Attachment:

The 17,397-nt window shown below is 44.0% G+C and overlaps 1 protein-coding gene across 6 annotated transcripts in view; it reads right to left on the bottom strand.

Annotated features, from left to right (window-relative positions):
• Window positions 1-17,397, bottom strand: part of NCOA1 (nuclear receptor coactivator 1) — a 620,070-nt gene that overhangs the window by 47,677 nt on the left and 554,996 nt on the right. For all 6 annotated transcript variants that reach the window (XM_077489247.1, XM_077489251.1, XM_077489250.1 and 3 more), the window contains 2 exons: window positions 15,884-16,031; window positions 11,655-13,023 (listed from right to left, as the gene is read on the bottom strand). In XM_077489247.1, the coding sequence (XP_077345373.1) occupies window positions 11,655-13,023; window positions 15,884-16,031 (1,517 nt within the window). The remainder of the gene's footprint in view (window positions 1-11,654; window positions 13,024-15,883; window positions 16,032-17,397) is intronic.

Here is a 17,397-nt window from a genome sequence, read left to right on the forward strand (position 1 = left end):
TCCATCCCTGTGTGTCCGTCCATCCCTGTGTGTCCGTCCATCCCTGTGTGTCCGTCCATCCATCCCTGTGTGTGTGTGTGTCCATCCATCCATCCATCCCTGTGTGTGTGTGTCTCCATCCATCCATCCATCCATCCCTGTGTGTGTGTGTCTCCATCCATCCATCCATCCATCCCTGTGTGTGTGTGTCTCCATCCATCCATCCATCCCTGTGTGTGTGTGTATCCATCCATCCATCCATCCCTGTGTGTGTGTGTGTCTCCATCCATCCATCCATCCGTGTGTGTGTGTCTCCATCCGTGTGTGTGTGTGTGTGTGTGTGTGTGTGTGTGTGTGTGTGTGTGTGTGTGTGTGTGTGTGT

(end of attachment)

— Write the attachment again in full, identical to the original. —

The 17,397-nt window shown below is 44.0% G+C and overlaps 1 protein-coding gene across 6 annotated transcripts in view; it reads right to left on the bottom strand.

Annotated features, from left to right (window-relative positions):
• Window positions 1-17,397, bottom strand: part of NCOA1 (nuclear receptor coactivator 1) — a 620,070-nt gene that overhangs the window by 47,677 nt on the left and 554,996 nt on the right. For all 6 annotated transcript variants that reach the window (XM_077489247.1, XM_077489251.1, XM_077489250.1 and 3 more), the window contains 2 exons: window positions 15,884-16,031; window positions 11,655-13,023 (listed from right to left, as the gene is read on the bottom strand). In XM_077489247.1, the coding sequence (XP_077345373.1) occupies window positions 11,655-13,023; window positions 15,884-16,031 (1,517 nt within the window). The remainder of the gene's footprint in view (window positions 1-11,654; window positions 13,024-15,883; window positions 16,032-17,397) is intronic.

Here is a 17,397-nt window from a genome sequence, read left to right on the forward strand (position 1 = left end):
TCCATCCCTGTGTGTCCGTCCATCCCTGTGTGTCCGTCCATCCCTGTGTGTCCGTCCATCCATCCCTGTGTGTGTGTGTGTCCATCCATCCATCCATCCCTGTGTGTGTGTGTCTCCATCCATCCATCCATCCATCCCTGTGTGTGTGTGTCTCCATCCATCCATCCATCCATCCCTGTGTGTGTGTGTCTCCATCCATCCATCCATCCCTGTGTGTGTGTGTATCCATCCATCCATCCATCCCTGTGTGTGTGTGTGTCTCCATCCATCCATCCATCCGTGTGTGTGTGTCTCCATCCGTGTGTGTGTGTGTGTGTGTGTGTGTGTGTGTGTGTGTGTGTGTGTGTGTGTGTGTGTGTGT